What are some of the specifics they focused on in terms of suggestions?

Like so many Pixar things, it has so much to do with all the tiny little details. They were like, "You know, it'd be so great if you had more Spanish words in the dialogue." And one thing that came from both Marcela and Lalo in different ways, was the idea of la chancla. The shoe came when Marcela said, "You know, my grandmother, who was a nurse, when we were bad, growing up in Texas, she would take off her shoe and throw it at us." And we thought, "That's hilarious!" And Lalo, when we were at a gag session, he reiterated that. And he said, "La chancla. Come on, guys." And so, the little things like that that add up to really awesome, entertaining details that are culturally specific but also broadly entertaining.

Was there anything you particularly pushed for in the film?

I was just in lock-step with the directors in terms of just really wanting this to be culturally resonant. I mean, we're not trying to make the quintessential film on Dia de los Muertos. But it was really important to us that we get it as correct as we could. I am really proud of the three of us. Again, I'm sure there's no such thing as perfection, but we tried extraordinarily hard to be very, very respectful. And I'm very proud of that.

There's also a lot of very strong female characters in the film, which is refreshing too.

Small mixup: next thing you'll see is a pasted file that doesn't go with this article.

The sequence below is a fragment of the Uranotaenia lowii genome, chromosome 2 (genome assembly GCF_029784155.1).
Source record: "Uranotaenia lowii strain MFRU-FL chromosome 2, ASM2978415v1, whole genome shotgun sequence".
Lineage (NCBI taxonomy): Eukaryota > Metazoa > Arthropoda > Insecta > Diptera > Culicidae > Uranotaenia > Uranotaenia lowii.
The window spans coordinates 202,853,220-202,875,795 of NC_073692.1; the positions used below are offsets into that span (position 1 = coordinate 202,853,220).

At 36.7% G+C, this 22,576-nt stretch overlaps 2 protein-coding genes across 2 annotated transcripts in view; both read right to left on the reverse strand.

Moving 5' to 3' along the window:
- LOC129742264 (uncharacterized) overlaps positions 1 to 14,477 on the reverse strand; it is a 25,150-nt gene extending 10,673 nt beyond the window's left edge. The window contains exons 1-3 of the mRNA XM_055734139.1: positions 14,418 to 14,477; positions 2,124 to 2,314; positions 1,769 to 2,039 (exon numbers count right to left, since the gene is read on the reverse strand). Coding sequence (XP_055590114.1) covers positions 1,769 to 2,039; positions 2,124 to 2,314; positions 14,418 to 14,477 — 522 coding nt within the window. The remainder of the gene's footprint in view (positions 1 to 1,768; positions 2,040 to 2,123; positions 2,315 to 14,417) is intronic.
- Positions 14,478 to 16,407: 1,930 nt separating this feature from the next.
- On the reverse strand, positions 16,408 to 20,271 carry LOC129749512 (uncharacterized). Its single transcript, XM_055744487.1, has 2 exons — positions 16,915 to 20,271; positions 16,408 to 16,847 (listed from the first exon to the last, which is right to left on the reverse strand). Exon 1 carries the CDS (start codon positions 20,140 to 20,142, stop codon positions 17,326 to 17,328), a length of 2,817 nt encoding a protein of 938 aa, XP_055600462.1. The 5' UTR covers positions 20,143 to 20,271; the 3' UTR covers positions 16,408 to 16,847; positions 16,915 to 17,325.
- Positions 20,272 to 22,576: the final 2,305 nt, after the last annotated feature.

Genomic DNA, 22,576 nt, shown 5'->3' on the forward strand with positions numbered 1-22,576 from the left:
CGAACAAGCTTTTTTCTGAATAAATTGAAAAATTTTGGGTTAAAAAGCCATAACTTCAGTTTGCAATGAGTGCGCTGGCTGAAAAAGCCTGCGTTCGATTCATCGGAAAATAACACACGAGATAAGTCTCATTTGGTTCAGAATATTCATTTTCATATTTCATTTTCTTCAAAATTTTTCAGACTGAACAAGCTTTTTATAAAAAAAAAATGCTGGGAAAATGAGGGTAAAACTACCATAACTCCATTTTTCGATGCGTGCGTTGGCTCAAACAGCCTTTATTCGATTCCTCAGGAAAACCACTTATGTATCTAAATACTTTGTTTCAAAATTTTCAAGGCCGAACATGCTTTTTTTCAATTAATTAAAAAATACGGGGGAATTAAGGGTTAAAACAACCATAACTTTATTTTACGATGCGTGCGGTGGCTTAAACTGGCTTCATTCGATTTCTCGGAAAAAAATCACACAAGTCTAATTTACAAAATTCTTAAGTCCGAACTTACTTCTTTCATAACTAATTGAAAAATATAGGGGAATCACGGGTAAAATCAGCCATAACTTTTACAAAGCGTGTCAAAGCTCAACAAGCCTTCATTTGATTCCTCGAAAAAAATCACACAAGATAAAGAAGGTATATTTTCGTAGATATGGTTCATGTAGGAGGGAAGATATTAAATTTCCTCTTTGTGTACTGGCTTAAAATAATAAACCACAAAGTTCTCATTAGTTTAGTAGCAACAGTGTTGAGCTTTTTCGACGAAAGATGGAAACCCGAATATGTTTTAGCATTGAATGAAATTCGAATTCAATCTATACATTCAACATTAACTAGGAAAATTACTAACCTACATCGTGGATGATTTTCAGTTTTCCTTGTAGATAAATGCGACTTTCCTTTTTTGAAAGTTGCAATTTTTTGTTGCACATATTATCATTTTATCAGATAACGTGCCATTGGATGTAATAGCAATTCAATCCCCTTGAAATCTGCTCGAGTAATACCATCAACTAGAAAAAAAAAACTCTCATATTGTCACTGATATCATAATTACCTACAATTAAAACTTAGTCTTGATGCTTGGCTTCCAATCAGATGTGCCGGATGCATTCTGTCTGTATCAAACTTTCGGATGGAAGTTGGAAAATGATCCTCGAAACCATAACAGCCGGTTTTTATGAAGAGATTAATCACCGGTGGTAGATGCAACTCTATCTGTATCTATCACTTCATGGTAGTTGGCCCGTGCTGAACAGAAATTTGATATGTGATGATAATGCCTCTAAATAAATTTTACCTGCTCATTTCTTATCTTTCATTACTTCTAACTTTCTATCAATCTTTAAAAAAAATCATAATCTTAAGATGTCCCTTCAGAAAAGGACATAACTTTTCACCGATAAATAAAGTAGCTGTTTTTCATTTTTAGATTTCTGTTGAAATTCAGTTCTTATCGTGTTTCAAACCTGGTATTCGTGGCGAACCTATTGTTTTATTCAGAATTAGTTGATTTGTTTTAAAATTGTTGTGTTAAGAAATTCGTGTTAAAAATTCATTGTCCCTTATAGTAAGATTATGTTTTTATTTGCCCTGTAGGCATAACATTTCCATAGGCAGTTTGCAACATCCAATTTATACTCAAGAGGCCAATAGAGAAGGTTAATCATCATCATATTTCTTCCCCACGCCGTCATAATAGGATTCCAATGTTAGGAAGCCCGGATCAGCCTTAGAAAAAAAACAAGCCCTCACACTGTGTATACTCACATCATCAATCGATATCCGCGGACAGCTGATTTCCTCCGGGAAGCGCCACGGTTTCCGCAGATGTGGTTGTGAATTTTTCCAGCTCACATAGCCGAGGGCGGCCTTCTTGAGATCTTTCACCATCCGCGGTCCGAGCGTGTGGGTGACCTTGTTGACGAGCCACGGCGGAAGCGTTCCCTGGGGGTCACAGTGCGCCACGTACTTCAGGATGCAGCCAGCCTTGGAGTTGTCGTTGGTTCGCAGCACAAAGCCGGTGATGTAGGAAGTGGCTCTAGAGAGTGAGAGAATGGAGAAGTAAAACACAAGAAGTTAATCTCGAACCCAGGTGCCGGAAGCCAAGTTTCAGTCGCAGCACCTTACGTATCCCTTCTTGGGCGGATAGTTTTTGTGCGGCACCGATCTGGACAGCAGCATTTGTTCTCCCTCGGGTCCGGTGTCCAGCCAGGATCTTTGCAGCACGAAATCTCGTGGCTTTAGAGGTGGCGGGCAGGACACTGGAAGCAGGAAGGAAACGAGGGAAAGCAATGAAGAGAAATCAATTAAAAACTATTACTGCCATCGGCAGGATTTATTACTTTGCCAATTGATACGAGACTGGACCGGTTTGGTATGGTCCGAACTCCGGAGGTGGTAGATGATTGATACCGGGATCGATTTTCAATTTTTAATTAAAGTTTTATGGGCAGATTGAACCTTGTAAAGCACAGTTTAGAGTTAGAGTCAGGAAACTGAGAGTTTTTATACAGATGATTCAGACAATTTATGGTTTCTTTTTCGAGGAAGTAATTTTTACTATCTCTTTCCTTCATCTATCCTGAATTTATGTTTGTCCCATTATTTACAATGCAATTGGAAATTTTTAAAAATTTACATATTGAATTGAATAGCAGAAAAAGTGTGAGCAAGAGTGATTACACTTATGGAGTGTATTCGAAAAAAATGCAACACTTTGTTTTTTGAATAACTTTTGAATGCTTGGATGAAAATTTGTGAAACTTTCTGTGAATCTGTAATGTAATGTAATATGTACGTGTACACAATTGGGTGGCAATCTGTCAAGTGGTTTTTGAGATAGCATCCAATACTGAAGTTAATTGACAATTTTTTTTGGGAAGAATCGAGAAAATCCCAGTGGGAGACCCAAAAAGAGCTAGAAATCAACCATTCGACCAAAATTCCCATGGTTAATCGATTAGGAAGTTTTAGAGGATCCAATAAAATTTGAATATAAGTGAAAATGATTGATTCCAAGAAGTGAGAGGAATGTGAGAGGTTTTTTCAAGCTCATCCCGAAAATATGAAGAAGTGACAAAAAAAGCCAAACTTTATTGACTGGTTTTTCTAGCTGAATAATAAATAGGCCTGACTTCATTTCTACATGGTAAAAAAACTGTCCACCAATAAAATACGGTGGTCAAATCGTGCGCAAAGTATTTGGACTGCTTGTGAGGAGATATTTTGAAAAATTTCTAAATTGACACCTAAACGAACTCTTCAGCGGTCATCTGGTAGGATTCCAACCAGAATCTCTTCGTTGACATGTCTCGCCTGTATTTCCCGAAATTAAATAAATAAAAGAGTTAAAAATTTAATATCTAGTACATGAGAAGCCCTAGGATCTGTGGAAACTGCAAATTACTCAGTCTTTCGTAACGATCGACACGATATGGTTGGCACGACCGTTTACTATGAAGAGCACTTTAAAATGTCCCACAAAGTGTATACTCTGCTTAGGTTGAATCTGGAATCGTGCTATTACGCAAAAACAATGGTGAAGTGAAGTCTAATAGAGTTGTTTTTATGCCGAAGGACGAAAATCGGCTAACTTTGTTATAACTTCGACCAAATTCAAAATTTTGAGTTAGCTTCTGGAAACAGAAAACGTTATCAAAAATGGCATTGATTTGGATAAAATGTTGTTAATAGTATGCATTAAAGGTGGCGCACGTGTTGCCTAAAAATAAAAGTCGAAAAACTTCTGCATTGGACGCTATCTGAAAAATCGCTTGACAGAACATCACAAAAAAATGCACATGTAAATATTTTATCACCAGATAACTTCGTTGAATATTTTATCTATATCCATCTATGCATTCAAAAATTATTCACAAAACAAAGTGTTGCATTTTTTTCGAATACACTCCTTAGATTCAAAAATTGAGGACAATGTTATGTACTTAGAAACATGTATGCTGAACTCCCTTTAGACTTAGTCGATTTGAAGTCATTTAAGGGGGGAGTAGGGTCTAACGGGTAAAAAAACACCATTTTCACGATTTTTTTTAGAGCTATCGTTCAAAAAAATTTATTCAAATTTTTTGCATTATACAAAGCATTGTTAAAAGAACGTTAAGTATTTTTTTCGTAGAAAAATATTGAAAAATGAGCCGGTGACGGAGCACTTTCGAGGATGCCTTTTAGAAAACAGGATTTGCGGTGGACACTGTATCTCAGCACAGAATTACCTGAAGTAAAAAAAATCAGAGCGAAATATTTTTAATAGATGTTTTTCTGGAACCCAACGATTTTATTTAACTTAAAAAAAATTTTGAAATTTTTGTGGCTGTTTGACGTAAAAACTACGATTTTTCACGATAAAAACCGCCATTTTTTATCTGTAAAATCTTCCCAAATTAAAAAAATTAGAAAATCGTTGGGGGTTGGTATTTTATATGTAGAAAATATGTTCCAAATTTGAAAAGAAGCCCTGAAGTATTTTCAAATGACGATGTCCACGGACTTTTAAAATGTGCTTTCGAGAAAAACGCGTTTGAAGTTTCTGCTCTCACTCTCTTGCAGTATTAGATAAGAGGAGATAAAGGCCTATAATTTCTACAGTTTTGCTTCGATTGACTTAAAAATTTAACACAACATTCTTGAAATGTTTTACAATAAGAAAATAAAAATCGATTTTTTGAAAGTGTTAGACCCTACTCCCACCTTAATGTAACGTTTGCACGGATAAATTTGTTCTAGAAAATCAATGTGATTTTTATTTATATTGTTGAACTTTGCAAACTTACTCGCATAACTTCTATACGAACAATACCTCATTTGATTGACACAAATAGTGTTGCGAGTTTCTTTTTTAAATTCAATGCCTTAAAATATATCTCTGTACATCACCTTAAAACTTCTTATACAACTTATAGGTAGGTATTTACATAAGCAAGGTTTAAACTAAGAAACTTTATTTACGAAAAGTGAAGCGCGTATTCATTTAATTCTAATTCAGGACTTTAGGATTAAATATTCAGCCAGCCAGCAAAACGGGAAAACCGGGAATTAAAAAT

Yes, the strong women portrayal. Again, I was in lock-step with the directors, which is so fortunate that it's not in any way a fight. It's a fight together to try to figure out the dragon of the creative process and tell a good story, and trying to figure out how we can get all of that in. To be able to have so many, pardon the pun, fully fleshed-out characters, I'm very proud of all of that

What's been the reaction from kids and from families of the Latin culture who get to see themselves. What does that mean to you?

 I just feel really grateful, to be honest, to work at a company that supports all kinds of unique visions and ideas, including this one. I'm just very proud of this film and since it's been released down in Mexico and gotten so much amazing feedback, it's overwhelming. I just feel enormously grateful that it has resonated with all the countries of Mexico and all the people there and all the stories we've been hearing. I do feel like it's very universal with a universal connection.

As someone who has been in this industry for quite some time, Pixar in particular is so special because you bridge that gap between the technical and the creative. You can't have your stories come to life without the technology that backs it up. How's the industry doing with attracting more diverse talent?

Yeah, the future is very bright. Our director of photography is Danielle Feinberg and she's also a very good friend of mine all these many years. She and I both, in our particular fields, have been championing women and women in the work place and setting up mentorships. Pixar has always been very responsive to these efforts. I do feel like we're, both internally and externally, reaching the point of some kind of momentum that's very, very exciting. And I'm very proud of what Pixar's been doing. And I'm very proud of Danielle and her efforts and so many people at Pixar. There are so many strong women doing so many wonderful things at our company. It's just really good to be part of this great community, and I'm looking forward to seeing all the many seeds I've been planting continue to come to fruition.

Coco is now playing in theaters.